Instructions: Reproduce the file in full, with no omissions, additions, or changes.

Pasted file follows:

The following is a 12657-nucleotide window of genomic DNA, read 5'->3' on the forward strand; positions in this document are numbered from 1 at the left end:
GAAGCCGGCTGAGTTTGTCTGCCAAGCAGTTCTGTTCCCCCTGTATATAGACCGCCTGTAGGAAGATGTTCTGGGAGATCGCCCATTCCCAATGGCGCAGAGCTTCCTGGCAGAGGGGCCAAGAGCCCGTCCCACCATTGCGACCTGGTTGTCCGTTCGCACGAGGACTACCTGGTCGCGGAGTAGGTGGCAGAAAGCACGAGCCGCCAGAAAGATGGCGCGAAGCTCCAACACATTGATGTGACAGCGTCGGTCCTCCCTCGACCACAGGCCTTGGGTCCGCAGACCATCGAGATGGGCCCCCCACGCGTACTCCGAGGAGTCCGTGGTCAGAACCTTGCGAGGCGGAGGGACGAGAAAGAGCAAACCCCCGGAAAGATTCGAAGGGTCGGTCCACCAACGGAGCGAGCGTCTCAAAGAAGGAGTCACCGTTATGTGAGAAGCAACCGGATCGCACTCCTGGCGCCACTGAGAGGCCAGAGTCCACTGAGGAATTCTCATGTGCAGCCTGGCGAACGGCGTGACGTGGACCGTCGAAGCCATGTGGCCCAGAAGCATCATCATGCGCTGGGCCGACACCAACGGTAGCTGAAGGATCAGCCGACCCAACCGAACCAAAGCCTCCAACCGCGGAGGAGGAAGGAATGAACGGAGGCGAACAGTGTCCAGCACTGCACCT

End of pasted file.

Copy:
The following is a 12657-nucleotide window of genomic DNA, read 5'->3' on the forward strand; positions in this document are numbered from 1 at the left end:
GAAGCCGGCTGAGTTTGTCTGCCAAGCAGTTCTGTTCCCCCTGTATATAGACCGCCTGTAGGAAGATGTTCTGGGAGATCGCCCATTCCCAATGGCGCAGAGCTTCCTGGCAGAGGGGCCAAGAGCCCGTCCCACCATTGCGACCTGGTTGTCCGTTCGCACGAGGACTACCTGGTCGCGGAGTAGGTGGCAGAAAGCACGAGCCGCCAGAAAGATGGCGCGAAGCTCCAACACATTGATGTGACAGCGTCGGTCCTCCCTCGACCACAGGCCTTGGGTCCGCAGACCATCGAGATGGGCCCCCCACGCGTACTCCGAGGAGTCCGTGGTCAGAACCTTGCGAGGCGGAGGGACGAGAAAGAGCAAACCCCCGGAAAGATTCGAAGGGTCGGTCCACCAACGGAGCGAGCGTCTCAAAGAAGGAGTCACCGTTATGTGAGAAGCAACCGGATCGCACTCCTGGCGCCACTGAGAGGCCAGAGTCCACTGAGGAATTCTCATGTGCAGCCTGGCGAACGGCGTGACGTGGACCGTCGAAGCCATGTGGCCCAGAAGCATCATCATGCGCTGGGCCGACACCAACGGTAGCTGAAGGATCAGCCGACCCAACCGAACCAAAGCCTCCAACCGCGGAGGAGGAAGGAATGAACGGAGGCGAACAGTGTCCAGCACTGCACCT